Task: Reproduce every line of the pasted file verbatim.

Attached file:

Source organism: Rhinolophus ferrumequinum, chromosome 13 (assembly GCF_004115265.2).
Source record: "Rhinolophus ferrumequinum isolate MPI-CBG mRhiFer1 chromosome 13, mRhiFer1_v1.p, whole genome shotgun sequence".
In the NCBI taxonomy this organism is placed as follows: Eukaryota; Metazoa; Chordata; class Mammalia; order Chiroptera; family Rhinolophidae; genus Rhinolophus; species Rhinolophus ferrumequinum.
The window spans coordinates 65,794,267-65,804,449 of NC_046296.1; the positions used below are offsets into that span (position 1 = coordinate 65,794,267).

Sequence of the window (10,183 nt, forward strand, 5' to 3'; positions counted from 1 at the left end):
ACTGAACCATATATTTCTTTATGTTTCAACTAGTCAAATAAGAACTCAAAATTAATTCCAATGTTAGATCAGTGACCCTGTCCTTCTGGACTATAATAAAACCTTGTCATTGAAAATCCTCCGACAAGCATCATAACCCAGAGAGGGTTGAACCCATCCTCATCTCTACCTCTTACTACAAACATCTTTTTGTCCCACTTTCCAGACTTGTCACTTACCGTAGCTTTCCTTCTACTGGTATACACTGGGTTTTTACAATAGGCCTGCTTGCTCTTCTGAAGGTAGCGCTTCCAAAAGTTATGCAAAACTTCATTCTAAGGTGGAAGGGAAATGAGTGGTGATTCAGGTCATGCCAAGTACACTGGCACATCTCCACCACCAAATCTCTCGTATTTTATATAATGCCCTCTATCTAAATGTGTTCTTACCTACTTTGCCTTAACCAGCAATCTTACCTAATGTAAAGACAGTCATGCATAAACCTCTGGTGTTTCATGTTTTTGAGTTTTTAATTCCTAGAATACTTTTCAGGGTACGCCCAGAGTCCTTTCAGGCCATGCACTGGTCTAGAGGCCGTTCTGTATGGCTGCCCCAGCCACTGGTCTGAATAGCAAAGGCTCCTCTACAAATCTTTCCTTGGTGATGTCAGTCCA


Source organism: Rhinolophus ferrumequinum, chromosome 13 (assembly GCF_004115265.2).
Source record: "Rhinolophus ferrumequinum isolate MPI-CBG mRhiFer1 chromosome 13, mRhiFer1_v1.p, whole genome shotgun sequence".
In the NCBI taxonomy this organism is placed as follows: Eukaryota; Metazoa; Chordata; class Mammalia; order Chiroptera; family Rhinolophidae; genus Rhinolophus; species Rhinolophus ferrumequinum.
The window spans coordinates 65,794,267-65,804,449 of NC_046296.1; the positions used below are offsets into that span (position 1 = coordinate 65,794,267).

Sequence of the window (10,183 nt, forward strand, 5' to 3'; positions counted from 1 at the left end):
ACTGAACCATATATTTCTTTATGTTTCAACTAGTCAAATAAGAACTCAAAATTAATTCCAATGTTAGATCAGTGACCCTGTCCTTCTGGACTATAATAAAACCTTGTCATTGAAAATCCTCCGACAAGCATCATAACCCAGAGAGGGTTGAACCCATCCTCATCTCTACCTCTTACTACAAACATCTTTTTGTCCCACTTTCCAGACTTGTCACTTACCGTAGCTTTCCTTCTACTGGTATACACTGGGTTTTTACAATAGGCCTGCTTGCTCTTCTGAAGGTAGCGCTTCCAAAAGTTATGCAAAACTTCATTCTAAGGTGGAAGGGAAATGAGTGGTGATTCAGGTCATGCCAAGTACACTGGCACATCTCCACCACCAAATCTCTCGTATTTTATATAATGCCCTCTATCTAAATGTGTTCTTACCTACTTTGCCTTAACCAGCAATCTTACCTAATGTAAAGACAGTCATGCATAAACCTCTGGTGTTTCATGTTTTTGAGTTTTTAATTCCTAGAATACTTTTCAGGGTACGCCCAGAGTCCTTTCAGGCCATGCACTGGTCTAGAGGCCGTTCTGTATGGCTGCCCCAGCCACTGGTCTGAATAGCAAAGGCTCCTCTACAAATCTTTCCTTGGTGATGTCAGTCCA